Netherlands—Mexico

At this early stage in the tournament this is a titanic clash. Both teams are playing their best football in years and are jelling as players with one another and with their coaches. Frankly, this is too close to call. It would seem the Dutch have the advantage in star power, but they are suspect to falling behind and then becoming the self-destructive side we have seen in cups past. The potential inner divisiveness is precisely what the Mexicans have overcome to get here. If both teams play their game and neither gets too many lucky breaks the Mexicans will win. But if the game hinges on a bad call or a lucky score, the Mexicans have used up their fairy dust.

Group C

Colombia were the favored team hear together with the Ivory Coast. The missing Radamel Falcao cast a long shadow over this group until the first Colombia game, and thereafter he has been a helpful fan but not a needed piece of their puzzle. The South Americans progressed well, beating all comers, and will be a confident force to compete against. The Ivorians had the second spot of the group in their grasps and let the Greeks take it from them in Tuesday’s showdown. Greece wanted it more and deserved their win the Ivorians will say goodbye to one of their greatest generations of players. Japan played their game well, making it hard on all but Colombia, but they never had the firepower to compete in this group.

Group D

The second major surprise group of the cup, after Group B, this quartet was loaded with three past World Cup champs and a lowly CONCACAF team that many did not consider at all. That Costa Rica should be moving on at the expense of Italy and England is a testament to a team that has played some of the best football of the tournament. Italy played well against a surprisingly tough, creative and offensive-minded England, but their loss to Costa Rica was costly and their loss to Uruguay predictable. Uruguay always rise to the occasion at the World Cup and this one was no exception, but Luis Suarez is the difference maker on this team and his biting incident cast a shadow over his team’s progression. This team will have a hard time of it without him against any opponent.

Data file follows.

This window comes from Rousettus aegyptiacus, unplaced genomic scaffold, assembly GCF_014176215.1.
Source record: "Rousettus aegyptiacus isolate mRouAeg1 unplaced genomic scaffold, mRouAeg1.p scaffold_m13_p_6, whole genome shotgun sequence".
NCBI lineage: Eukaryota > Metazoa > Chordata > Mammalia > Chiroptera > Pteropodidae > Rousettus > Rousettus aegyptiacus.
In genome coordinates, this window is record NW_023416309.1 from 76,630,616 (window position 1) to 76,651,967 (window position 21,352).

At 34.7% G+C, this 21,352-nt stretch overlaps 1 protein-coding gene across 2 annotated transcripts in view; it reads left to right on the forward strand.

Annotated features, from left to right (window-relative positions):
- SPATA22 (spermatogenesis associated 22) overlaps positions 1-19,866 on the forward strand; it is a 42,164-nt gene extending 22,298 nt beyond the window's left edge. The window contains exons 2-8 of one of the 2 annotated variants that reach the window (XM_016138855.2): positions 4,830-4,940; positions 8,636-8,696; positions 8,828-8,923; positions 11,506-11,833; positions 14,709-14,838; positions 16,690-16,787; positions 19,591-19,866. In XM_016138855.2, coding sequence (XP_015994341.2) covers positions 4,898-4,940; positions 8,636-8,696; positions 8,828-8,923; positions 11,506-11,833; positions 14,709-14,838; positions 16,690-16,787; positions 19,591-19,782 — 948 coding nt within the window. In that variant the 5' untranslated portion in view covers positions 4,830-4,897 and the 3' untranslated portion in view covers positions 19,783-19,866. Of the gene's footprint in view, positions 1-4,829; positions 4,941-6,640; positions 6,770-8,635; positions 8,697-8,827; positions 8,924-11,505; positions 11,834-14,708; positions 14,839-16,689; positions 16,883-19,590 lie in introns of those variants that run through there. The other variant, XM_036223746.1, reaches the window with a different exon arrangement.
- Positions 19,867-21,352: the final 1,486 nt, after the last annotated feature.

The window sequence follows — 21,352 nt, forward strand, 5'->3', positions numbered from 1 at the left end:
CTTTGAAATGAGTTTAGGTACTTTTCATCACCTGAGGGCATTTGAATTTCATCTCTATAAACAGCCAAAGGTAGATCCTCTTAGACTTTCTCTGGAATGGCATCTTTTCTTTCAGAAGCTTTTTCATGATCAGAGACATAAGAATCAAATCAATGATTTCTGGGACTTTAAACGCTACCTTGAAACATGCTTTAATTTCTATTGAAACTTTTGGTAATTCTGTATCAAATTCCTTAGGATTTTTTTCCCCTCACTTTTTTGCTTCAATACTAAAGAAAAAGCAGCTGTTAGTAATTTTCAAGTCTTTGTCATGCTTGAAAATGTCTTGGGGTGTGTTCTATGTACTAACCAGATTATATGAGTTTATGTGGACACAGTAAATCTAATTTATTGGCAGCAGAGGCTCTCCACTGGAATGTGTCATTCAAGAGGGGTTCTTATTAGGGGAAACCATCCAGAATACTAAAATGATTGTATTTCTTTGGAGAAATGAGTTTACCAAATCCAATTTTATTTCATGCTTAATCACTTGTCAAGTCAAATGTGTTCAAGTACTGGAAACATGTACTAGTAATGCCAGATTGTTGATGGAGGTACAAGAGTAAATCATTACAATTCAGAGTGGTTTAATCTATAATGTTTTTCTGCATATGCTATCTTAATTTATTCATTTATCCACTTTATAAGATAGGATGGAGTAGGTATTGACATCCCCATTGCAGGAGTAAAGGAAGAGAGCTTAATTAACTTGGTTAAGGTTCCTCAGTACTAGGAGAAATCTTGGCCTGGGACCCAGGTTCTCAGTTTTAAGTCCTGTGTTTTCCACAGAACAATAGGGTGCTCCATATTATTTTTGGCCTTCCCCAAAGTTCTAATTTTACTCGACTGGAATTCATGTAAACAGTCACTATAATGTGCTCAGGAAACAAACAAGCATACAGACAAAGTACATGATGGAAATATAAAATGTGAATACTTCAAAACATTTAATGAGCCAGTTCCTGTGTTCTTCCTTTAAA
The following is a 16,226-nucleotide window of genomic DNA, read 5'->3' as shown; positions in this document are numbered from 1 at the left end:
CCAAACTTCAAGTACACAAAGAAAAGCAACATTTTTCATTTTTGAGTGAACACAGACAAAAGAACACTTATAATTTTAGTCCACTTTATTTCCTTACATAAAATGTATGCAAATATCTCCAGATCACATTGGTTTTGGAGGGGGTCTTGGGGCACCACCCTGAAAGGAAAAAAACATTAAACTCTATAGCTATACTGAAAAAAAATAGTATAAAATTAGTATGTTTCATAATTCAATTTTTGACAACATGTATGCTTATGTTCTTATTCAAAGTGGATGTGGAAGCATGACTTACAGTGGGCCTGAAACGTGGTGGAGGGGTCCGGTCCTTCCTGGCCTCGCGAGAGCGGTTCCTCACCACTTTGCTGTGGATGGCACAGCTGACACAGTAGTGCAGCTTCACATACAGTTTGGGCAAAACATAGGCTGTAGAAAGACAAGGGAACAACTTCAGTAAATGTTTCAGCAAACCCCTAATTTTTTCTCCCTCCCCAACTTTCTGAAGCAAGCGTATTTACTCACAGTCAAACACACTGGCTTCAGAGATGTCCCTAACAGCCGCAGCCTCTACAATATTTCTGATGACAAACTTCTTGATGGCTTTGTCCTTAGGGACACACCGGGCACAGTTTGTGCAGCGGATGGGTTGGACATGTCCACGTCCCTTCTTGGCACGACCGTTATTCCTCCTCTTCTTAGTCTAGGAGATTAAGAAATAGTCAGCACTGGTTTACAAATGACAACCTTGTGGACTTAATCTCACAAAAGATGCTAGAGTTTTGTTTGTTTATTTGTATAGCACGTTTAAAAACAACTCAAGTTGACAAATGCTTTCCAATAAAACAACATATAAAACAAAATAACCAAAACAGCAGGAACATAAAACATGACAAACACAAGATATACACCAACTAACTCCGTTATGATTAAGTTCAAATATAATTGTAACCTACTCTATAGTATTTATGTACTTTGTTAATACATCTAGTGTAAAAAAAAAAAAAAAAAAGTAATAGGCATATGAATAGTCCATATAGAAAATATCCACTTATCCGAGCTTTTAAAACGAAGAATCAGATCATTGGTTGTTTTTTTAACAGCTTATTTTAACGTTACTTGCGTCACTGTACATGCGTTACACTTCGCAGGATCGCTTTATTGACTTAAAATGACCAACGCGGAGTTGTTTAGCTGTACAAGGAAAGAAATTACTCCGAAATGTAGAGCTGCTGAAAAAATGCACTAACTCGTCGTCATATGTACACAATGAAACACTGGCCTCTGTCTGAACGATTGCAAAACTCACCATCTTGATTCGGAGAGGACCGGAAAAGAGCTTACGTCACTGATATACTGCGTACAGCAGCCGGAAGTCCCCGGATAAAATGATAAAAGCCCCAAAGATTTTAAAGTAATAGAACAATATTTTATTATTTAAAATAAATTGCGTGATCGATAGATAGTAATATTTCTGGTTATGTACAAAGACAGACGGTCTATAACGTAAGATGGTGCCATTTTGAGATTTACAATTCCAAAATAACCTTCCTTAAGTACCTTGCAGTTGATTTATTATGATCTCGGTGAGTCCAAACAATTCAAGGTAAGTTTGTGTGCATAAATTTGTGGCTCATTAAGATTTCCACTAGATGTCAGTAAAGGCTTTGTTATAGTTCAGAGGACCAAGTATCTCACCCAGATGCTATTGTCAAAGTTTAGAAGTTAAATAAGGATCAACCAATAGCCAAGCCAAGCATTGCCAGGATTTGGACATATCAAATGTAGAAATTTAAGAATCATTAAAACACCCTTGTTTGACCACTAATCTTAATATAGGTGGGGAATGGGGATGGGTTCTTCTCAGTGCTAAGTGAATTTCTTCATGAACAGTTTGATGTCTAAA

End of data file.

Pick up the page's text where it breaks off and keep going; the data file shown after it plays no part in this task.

Colombia-Uruguay

If Suarez were playing the nod might have gone to his team, but without him Uruguay will have to play a great game to progress. Colombia is the favorite here and should advance. The only caveat will be the form of Edinson Cavani, Diego Lugano, and Diego Forlan, if they can capture their past forms then the game is a toss-up.

Costa Rica-Greece

Most will say that as in any major tournament or playoff game, once the next level is reached all of what happened in the previous stages goes out the door. Only it doesn’t always, and in this case what Costa Rica built seems enduring and what Greece achieved seems foundational. That said, the Central Americans’ edifice is already there while the Greeks seem to be building theirs as they go. Costa Rica should win this match.

Watch for part two of this two-part series.